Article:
In a zero percent interest rate environment, hungry-for-yield investors are willing to look into any security which offers them an extra percentage point in dividends. Often times, they are willing to settle for a low quality company just to get the stream of dividends that it offers. Usually, this turns out to be a bad investment decision and the investor ends up regretting his hunger for dividends in the first place. Other people tell him that he can either buy a high quality company which pays a low dividend, or buy a low quality company (aka- “junk”) which pays a high dividend. But he can’t have both.
Well, sometimes you can eat the cake and have it too. The cake at hand is called – Annaly Capital Management, Inc. (NYSE:NLY).
How this business works
Annaly Capital Management, Inc. (NYSE:NLY) is a mortgage real estate investment trust. As such, the company owns, manages and finances a portfolio of real-estate related investments. If it sounds boring to you… that’s OK. Because Annaly elected to be taxed as a REIT, it’s obligated to pay 90% of its net income back to its shareholders in the form of dividends. Now it’s getting more interesting.
Annaly‘s business model is simple. It borrows money at low interest rates (thanks to the Federal Reserve) and invests it at a higher interest rate in government-guaranteed mortgages from Fannie Mae and Freddie Mac.
The difference between the rates Annaly Capital Management, Inc. (NYSE:NLY) pays to borrow and the ones it collects from its investments is called the “interest-rate spread.” Annaly has an interest rate spread of 2%. At six times leverage – or six times more debt than equity – that’s roughly a 12% return on its money. And that’s what allows it to pay out such large dividends.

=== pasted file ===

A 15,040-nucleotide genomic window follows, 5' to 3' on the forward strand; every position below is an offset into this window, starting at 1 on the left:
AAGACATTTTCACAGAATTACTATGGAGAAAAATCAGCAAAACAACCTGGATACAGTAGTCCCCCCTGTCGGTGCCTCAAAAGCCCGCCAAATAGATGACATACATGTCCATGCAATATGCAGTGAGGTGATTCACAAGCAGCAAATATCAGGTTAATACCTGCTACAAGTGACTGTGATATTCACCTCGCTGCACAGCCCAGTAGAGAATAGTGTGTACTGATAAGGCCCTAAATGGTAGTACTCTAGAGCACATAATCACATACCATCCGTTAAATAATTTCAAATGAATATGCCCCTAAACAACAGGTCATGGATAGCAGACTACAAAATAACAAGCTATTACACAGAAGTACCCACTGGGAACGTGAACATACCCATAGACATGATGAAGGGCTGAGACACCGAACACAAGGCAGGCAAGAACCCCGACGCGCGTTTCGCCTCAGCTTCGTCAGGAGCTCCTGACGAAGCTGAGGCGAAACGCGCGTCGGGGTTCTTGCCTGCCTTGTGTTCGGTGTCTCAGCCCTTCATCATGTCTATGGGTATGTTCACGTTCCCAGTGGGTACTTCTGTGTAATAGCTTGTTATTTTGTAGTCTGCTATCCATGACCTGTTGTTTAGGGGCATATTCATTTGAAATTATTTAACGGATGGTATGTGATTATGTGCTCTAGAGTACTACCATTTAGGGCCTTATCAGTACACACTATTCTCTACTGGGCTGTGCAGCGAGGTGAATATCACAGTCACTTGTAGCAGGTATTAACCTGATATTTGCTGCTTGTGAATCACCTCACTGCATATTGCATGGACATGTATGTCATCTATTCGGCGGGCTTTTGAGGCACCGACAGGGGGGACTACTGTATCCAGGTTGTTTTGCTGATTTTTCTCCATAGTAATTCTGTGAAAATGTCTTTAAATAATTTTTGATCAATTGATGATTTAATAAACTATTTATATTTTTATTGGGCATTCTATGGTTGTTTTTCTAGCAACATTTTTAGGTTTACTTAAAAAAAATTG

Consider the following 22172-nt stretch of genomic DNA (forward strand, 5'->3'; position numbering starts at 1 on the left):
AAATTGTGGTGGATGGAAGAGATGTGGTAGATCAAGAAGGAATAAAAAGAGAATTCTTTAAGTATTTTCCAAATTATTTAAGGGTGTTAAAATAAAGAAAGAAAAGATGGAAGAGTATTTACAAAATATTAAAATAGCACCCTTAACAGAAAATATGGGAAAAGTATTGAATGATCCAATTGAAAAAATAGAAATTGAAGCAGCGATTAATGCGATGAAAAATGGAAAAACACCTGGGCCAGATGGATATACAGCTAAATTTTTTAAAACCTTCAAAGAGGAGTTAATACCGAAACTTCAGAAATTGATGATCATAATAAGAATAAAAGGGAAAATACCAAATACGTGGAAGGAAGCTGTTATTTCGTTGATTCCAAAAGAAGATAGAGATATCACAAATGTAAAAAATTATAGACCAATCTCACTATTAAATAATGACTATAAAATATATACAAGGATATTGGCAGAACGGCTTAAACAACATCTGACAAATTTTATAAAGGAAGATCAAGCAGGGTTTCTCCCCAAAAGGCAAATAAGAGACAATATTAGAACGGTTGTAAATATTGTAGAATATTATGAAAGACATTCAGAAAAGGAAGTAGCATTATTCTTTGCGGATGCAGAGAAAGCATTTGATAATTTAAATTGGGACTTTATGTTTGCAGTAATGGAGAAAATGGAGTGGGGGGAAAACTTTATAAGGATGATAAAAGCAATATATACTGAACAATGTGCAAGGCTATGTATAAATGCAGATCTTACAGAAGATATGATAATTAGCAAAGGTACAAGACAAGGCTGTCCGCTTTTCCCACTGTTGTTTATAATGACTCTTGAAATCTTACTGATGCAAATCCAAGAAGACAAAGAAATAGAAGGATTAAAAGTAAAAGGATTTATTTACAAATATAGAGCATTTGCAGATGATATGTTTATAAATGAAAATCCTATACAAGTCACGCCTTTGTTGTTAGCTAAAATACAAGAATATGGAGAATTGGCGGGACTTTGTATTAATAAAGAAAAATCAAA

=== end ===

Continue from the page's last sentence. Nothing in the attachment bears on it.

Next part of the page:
Why it’s worth paying attention to Annaly
It isn’t very useful to use valuation metrics such as price/sales or price/earnings on Annaly Capital Management, Inc. (NYSE:NLY). In a sense, Annaly is sort of a bank and not a retail company, which is why using price/sales is futile. In addition, its earnings don’t mean a whole lot because most of the money is paid out in the form of dividends….so there’s no inherent growth to the business. That’s why using price/earnings is futile. The most accurate metric to use is book value. Book value is essentially the value of the assets on a company’s balance sheet. Here’s the thing about Annaly’s book value… It’s not just an accounting number. It’s the actual liquidation value of the business. Annaly could sell its book of mortgages on the market today for around $16 a share. At its current price of $15.50 a share, Annaly Capital Management, Inc. (NYSE:NLY) is trading at roughly 95% of book value
Based on history, you want to own this stock any time you can buy at or below book value. Simply buying Annaly when it’s at or below book value – and holding for 12 months – leads to average gains of 38% (including dividends). That’s huge. You see, prices always tend to regress back to the mean, which in Annaly’s case – is book value. Otherwise, it makes no sense for dollars to be picked up for 95 cents.